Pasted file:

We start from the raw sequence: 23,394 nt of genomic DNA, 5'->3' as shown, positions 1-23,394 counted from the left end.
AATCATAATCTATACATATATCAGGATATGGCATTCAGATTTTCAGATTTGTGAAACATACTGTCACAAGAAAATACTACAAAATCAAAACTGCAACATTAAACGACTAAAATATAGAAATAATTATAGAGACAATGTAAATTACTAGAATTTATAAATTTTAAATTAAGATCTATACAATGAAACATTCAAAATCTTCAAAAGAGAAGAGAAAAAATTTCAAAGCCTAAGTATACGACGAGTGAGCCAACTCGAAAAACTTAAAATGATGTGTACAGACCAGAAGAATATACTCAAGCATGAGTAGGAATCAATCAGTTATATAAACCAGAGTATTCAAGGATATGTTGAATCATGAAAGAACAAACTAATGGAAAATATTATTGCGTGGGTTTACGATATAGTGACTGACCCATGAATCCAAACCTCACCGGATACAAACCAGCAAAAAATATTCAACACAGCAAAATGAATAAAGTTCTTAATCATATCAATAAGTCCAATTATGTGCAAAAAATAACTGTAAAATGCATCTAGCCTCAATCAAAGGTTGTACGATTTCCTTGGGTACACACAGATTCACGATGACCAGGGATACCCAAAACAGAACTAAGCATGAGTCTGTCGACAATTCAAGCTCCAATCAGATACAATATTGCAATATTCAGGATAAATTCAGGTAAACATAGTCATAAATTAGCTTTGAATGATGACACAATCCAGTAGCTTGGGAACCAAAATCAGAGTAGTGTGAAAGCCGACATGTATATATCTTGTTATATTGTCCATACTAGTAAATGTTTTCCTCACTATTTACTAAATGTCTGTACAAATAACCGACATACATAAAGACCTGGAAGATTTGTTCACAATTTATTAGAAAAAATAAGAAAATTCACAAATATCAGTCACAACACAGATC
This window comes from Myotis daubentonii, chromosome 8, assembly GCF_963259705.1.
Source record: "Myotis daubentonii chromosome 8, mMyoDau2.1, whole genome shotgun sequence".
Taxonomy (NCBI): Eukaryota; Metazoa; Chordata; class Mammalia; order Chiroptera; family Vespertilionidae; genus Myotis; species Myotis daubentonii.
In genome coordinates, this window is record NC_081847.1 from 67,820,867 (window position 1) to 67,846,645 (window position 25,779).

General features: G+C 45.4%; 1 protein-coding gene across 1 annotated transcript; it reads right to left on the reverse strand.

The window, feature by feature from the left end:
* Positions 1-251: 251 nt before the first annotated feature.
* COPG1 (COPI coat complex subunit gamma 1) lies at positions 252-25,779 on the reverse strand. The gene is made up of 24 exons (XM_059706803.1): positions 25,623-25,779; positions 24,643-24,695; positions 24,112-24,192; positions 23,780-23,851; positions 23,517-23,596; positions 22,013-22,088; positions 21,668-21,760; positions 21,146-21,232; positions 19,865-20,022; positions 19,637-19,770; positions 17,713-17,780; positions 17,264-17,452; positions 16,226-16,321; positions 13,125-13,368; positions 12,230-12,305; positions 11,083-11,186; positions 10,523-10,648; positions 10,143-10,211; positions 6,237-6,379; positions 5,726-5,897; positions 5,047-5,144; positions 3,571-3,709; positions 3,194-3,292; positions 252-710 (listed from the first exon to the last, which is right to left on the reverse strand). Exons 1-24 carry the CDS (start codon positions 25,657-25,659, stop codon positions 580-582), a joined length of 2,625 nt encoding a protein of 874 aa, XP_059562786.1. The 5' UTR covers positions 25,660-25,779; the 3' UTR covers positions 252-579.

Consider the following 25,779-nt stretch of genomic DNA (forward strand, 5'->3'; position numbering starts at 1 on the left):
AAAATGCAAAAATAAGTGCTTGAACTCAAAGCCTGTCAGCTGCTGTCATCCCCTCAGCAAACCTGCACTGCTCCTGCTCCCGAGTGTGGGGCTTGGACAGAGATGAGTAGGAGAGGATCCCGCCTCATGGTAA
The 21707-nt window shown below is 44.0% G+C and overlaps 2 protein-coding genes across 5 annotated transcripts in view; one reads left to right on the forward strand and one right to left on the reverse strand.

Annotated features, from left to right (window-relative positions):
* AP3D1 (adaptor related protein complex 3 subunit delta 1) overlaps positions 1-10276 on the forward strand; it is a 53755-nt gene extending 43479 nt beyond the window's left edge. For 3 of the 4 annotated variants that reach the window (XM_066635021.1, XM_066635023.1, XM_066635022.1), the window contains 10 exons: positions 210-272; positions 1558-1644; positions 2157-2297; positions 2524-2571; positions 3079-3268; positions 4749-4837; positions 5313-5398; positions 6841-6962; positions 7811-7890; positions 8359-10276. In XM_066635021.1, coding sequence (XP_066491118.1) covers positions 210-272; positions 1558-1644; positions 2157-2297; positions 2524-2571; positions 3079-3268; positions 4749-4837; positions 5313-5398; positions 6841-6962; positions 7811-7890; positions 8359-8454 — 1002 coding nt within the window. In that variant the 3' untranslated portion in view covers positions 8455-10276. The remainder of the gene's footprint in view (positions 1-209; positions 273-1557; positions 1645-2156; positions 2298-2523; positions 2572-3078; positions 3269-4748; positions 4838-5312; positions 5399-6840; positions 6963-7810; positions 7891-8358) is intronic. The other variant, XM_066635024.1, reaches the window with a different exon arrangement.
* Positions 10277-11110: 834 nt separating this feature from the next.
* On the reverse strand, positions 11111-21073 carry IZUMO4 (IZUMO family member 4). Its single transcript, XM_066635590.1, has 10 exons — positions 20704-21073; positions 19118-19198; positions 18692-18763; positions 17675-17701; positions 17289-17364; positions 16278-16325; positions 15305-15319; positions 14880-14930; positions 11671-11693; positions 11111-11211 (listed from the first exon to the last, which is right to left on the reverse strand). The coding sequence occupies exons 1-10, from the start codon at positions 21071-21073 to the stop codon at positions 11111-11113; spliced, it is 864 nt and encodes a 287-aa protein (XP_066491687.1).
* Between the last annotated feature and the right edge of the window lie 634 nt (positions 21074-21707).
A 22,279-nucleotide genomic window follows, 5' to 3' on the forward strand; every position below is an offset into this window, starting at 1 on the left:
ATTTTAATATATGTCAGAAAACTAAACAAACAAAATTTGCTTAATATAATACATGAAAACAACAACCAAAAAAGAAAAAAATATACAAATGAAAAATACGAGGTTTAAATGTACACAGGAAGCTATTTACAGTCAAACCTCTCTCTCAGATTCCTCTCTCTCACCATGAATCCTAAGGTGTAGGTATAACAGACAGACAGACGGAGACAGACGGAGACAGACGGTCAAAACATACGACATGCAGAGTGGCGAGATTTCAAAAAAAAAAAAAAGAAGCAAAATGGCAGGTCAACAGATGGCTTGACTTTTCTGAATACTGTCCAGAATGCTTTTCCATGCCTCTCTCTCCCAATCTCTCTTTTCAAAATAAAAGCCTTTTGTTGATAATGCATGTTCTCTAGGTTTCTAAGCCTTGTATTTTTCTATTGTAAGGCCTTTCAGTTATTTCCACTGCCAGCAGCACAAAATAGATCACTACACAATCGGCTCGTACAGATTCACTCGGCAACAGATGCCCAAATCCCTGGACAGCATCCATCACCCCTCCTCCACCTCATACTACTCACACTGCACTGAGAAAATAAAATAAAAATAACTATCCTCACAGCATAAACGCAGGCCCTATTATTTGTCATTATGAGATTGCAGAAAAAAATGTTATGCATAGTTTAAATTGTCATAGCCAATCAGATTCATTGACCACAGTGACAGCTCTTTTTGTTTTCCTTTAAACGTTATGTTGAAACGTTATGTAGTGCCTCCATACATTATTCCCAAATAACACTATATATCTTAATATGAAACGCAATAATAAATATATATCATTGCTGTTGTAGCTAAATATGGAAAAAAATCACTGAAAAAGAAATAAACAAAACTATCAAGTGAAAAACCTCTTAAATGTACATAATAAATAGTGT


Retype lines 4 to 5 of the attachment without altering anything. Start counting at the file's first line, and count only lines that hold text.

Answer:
Source record: "Myotis daubentonii chromosome 8, mMyoDau2.1, whole genome shotgun sequence".
Taxonomy (NCBI): Eukaryota; Metazoa; Chordata; class Mammalia; order Chiroptera; family Vespertilionidae; genus Myotis; species Myotis daubentonii.